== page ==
Federal Information Minister Fawad Chaudhry on Wednesday said that electronic voting machine (EVM) technology will defeat rigging in the next general elections. He clarified that EVMs will not be connected to the internet and all mobile phone users can operate this voting machine easily.
He said that the opposition may not accept the government’s electoral reforms but should present their own reforms as consensus is required for the election reforms. Ch said the government has completed all 36 conditions of the Election Commission of Pakistan (ECP).
Fawad and Babar Awan were talking to media persons in Islamabad on Wednesday. “EVM is being used in 20 countries but PPP and PML-N are not ready to come out from the era of parchi (physical) ballot,” he added.
The information minister also invited opposition parties to come and inspect the EVMs.
Fawad said what’s happening now is the results do not come till the morning after the polling time’s completion.
Adviser to Prime Minister on Parliamentary Affairs Babar Awan said, “A country which is five times larger than Pakistan makes the Election Commission acceptable to all.” He was talking about India without naming it.
Babar Awan invited PML-N to see and review the model of the EVM machines. “Steps are being taken to rectify the shortcomings in the electoral system,” the SAPM said.
Babar Awan said that the government is ready to answer all the questions of the opposition regarding EVM machines. “The government has provided overseas Pakistanis a right to vote and empower the ECP as well,” he added.
No transparent election unless effective reforms adopted, govt tells Opposition
Earlier, then Federal Minister for Information and Broadcasting Senator Shibli Faraz said democracy derived strength from free, fair and transparent elections and the opposition’s stance against open ballot in Senate elections was illogical and beyond comprehension.
Senator Shibli Faraz said instead of supporting the government’s efforts to introduce electoral reforms, the opposition was creating hurdles by opposing the holding of the Senate elections through the open ballot. “This was tantamount to encouraging horse-trading and corruption during the election process,” he maintained.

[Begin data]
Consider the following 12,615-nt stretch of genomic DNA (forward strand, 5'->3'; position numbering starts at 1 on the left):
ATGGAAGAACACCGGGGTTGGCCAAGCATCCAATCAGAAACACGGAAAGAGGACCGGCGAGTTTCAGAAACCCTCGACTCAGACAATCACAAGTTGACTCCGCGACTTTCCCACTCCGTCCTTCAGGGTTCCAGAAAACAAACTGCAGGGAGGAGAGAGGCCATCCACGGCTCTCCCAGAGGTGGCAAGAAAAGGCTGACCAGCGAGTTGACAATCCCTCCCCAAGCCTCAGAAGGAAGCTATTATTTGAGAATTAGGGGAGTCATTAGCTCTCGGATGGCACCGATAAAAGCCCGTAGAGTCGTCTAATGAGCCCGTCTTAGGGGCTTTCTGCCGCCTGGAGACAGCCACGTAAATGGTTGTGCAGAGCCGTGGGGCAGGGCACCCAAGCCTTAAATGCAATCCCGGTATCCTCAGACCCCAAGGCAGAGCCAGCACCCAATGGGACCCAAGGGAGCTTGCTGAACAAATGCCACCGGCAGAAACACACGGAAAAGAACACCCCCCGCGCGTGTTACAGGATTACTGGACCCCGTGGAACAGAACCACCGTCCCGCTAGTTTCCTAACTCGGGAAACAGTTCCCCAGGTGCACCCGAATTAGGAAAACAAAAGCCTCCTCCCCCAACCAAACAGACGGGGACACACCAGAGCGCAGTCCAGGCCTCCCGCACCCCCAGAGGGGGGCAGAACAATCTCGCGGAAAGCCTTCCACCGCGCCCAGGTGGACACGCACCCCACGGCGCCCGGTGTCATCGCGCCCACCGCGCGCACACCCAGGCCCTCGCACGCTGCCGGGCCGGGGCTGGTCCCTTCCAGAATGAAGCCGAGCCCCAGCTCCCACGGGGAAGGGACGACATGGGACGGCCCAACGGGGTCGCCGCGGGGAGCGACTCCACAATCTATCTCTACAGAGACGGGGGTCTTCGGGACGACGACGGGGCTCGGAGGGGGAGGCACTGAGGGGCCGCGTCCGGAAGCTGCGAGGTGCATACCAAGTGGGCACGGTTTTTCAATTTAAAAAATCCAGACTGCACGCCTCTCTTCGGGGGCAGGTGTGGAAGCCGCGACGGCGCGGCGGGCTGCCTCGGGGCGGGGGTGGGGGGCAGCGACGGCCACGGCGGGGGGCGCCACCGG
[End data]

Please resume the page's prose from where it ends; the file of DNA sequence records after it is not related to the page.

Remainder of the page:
Punjab Senior Minister Abdul Aleem Khan has also said that electoral reforms were part of the PTI’s manifesto and Prime Minister Imran Khan will not go back on any action in this regard.
The provincial senior minister said that it was unfortunate not to support the government just because of political opposition. He asked the opposition parties not to miss this opportunity as it would improve the electoral system. If the election process in the country is strong, no one will blame anyone for rigging.
Reforms without consultation?
Recently, speaking at a news conference, Minister for Education Shafqat Mahmood and Minister for Narcotics Control Azam Swati had announced a number of proposed changes to the Constitution and laws to reform the electoral process with the main suggestion of holding the Senate elections through an open vote instead of the current method of secret balloting.
According to them, the proposals had already been placed before the federal cabinet for approval after which these would be presented before parliament in the form of bills.
The two ministers were members of a special parliamentary committee constituted by National Assembly Speaker Asad Qaiser in October 2018 on the opposition’s demand to probe charges of rigging in the elections held in July that year. The committee, however, failed to complete its task for a number of reasons, forcing the opposition parties to finally announce its boycott of the committee in June last year. The committee and a couple of sub-committees, however, continued to function and prepared recommendations to introduce electoral reforms.
The ministers had stated that the efforts would be made for evolving a broad-based consensus among all political parties on electoral reforms.
On the other hand, PPP vice president and parliamentary leader in the Senate Sherry Rehman told daily Dawn that they had only heard about these proposed “reforms” through the media.
“There has been no consultation or discussion about Senate or general electoral reforms that we have all done extensive work on together,” she said, adding that “none of us have seen any draft of the proposal, nor has there been any kind of discussion at the parliamentary level where we all just met”.
She said it was odd that the party whose prime minister never came to the Senate, as they preferred rule by presidential ordinances, now suddenly wanted reforms in how the Senate was elected.